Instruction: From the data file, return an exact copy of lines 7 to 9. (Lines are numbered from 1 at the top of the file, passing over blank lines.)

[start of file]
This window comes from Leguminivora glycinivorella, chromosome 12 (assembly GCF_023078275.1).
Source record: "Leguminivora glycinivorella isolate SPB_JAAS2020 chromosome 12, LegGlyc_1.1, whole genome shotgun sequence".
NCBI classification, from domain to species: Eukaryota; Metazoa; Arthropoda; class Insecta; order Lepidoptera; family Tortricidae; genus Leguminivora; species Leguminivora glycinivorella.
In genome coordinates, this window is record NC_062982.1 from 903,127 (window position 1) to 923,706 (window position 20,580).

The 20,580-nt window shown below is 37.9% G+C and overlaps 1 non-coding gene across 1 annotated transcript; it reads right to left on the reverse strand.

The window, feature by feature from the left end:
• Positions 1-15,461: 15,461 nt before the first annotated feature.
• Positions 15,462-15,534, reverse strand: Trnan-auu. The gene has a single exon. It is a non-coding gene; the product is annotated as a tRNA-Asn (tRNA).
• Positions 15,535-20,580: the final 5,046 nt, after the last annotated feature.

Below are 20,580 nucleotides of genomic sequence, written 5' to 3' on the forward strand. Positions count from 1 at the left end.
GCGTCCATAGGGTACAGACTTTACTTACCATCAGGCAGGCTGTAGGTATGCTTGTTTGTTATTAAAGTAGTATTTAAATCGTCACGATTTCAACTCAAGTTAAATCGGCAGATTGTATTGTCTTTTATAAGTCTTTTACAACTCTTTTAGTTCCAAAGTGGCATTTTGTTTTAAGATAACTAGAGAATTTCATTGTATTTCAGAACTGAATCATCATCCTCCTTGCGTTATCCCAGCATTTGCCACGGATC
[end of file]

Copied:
• Positions 1-15,461: 15,461 nt before the first annotated feature.
• Positions 15,462-15,534, reverse strand: Trnan-auu. The gene has a single exon. It is a non-coding gene; the product is annotated as a tRNA-Asn (tRNA).
• Positions 15,535-20,580: the final 5,046 nt, after the last annotated feature.